The employee will usually need some access to the payroll system to add the ghost. The fraud may be done by any employee, but the fraud will be more difficult the more remote he or she is from the payroll process. One of the benefits of this fraud is that there is no need to hide the payment, as it is recorded as a normal payroll transaction.

Who does this fraud?

Commonly, the dishonest employee is the person that authorizes the payroll payments or has control over adding and deleting employees from the payroll register. Who can manipulate these processes will depend on the system in place and the number of people involved in the payroll process. It also depends on how the money is paid to the employees. System that have cash payments need to be manipulated differently to systems that pay by direct deposit.

The employee does not need to control the entire payroll system, or have any control over the system at all. Once the ghost is entered into the system, the system itself will generate the payments to the ghost without further action or review by payroll staff. As long as the method of payment has been considered, the employee may be able to just sit back and collect the payments.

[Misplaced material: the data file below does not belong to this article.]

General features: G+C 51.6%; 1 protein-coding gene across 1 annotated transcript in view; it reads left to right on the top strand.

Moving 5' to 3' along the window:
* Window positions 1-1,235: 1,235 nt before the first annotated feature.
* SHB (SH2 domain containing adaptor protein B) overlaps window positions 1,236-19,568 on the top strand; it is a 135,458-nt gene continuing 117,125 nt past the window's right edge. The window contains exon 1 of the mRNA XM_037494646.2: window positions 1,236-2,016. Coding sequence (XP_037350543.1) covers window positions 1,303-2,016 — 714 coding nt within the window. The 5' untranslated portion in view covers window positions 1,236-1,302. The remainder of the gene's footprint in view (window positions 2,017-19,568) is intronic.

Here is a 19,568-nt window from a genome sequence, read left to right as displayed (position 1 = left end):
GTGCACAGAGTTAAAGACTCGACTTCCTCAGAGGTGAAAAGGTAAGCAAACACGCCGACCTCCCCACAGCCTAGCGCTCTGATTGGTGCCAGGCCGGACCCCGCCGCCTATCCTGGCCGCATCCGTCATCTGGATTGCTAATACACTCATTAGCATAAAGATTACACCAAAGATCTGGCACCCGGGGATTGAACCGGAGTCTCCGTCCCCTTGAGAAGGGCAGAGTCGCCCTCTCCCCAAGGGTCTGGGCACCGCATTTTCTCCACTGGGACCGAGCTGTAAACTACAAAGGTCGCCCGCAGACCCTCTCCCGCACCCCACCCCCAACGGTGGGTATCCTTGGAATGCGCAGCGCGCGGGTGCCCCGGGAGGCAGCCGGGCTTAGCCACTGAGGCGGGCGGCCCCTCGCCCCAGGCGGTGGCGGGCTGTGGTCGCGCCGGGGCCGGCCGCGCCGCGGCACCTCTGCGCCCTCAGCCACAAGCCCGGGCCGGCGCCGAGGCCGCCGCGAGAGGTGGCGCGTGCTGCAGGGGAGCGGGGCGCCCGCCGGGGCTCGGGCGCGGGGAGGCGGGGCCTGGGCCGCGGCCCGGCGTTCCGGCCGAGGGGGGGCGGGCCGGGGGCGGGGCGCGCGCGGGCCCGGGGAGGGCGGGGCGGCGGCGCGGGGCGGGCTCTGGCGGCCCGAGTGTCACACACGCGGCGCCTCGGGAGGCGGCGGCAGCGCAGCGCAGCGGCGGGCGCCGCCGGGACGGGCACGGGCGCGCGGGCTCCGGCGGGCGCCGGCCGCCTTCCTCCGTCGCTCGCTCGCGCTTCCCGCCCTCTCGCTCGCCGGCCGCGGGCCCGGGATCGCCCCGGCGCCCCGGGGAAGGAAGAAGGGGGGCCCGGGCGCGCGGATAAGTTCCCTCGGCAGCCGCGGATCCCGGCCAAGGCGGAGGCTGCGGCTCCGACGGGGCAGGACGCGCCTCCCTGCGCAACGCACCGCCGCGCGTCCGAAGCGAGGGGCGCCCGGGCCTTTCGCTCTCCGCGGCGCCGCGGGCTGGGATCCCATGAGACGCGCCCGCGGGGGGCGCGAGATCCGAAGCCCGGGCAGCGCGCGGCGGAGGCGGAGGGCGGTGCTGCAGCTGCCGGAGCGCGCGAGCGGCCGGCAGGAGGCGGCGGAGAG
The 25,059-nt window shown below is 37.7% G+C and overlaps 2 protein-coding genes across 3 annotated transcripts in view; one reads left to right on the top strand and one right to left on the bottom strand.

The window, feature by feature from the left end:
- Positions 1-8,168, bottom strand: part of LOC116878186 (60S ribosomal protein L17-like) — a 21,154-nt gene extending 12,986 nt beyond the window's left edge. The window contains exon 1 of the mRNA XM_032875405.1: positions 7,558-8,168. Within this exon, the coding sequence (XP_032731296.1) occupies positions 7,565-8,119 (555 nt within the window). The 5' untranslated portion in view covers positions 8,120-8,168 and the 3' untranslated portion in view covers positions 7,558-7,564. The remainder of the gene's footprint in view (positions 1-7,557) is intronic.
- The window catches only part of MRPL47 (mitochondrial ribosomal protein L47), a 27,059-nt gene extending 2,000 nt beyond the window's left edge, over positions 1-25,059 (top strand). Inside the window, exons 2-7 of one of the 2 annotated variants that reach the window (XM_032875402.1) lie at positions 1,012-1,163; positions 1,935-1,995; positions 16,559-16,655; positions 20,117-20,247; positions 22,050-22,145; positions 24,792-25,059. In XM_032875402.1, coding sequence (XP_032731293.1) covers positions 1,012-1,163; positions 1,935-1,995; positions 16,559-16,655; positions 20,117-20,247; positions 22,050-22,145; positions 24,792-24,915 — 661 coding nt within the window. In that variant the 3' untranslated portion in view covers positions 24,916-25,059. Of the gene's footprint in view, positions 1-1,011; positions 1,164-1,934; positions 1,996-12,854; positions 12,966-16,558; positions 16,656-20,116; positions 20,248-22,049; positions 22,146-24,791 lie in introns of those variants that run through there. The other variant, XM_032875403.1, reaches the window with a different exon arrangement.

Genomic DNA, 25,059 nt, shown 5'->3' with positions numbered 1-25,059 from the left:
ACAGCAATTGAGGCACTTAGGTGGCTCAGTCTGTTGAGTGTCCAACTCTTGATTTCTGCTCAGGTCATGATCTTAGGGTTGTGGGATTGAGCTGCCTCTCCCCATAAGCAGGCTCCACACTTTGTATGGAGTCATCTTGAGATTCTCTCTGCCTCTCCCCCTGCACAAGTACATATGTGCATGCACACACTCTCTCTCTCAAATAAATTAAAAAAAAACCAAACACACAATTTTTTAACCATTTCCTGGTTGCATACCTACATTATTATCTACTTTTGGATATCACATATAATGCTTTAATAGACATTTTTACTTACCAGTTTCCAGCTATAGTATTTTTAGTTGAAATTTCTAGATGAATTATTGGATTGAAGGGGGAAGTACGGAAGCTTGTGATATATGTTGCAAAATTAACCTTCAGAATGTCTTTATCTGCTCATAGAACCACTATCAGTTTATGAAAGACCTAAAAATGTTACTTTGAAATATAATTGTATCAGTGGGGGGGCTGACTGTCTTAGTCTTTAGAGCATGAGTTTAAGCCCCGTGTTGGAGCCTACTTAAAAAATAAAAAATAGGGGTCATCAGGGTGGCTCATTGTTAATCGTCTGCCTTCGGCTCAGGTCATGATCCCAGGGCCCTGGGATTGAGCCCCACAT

How are these frauds done?

There are three basic steps to a ghost employee fraud. These are:

1. Creating the ghost;
2. Generating false time sheets; and
3. Collecting and converting the payments.

1. Creating the Ghost

The fist step is placing the ghost into the payroll system. If the dishonest employee has access to the system, this may be as easy as using the ‘Add Employee’ function in the payroll program bypassing any controls in place. If the fraudster does not have access to system, they may need to forge the necessary documents and authorizations to add an employee. In large businesses with a high staff turnover, the forged documents may not be noticed amongst the real documents, or there may be little or no checks performed on the information submitted.